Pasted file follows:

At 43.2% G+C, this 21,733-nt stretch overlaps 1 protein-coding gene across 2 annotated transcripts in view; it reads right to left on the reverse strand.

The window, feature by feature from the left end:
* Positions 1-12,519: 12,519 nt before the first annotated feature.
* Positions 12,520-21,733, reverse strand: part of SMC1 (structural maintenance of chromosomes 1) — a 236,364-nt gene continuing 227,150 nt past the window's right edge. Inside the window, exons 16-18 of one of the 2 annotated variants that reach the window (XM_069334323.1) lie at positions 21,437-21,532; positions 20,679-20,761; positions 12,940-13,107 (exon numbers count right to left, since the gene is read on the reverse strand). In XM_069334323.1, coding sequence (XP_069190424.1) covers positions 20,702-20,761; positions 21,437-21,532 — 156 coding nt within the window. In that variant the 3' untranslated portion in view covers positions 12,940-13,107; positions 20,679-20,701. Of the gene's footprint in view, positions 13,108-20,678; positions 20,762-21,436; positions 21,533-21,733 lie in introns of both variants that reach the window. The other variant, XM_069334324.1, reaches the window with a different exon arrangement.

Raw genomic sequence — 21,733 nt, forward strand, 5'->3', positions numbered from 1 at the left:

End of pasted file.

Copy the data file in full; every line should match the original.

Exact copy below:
At 43.2% G+C, this 21,733-nt stretch overlaps 1 protein-coding gene across 2 annotated transcripts in view; it reads right to left on the reverse strand.

The window, feature by feature from the left end:
* Positions 1-12,519: 12,519 nt before the first annotated feature.
* Positions 12,520-21,733, reverse strand: part of SMC1 (structural maintenance of chromosomes 1) — a 236,364-nt gene continuing 227,150 nt past the window's right edge. Inside the window, exons 16-18 of one of the 2 annotated variants that reach the window (XM_069334323.1) lie at positions 21,437-21,532; positions 20,679-20,761; positions 12,940-13,107 (exon numbers count right to left, since the gene is read on the reverse strand). In XM_069334323.1, coding sequence (XP_069190424.1) covers positions 20,702-20,761; positions 21,437-21,532 — 156 coding nt within the window. In that variant the 3' untranslated portion in view covers positions 12,940-13,107; positions 20,679-20,701. Of the gene's footprint in view, positions 13,108-20,678; positions 20,762-21,436; positions 21,533-21,733 lie in introns of both variants that reach the window. The other variant, XM_069334324.1, reaches the window with a different exon arrangement.

Raw genomic sequence — 21,733 nt, forward strand, 5'->3', positions numbered from 1 at the left: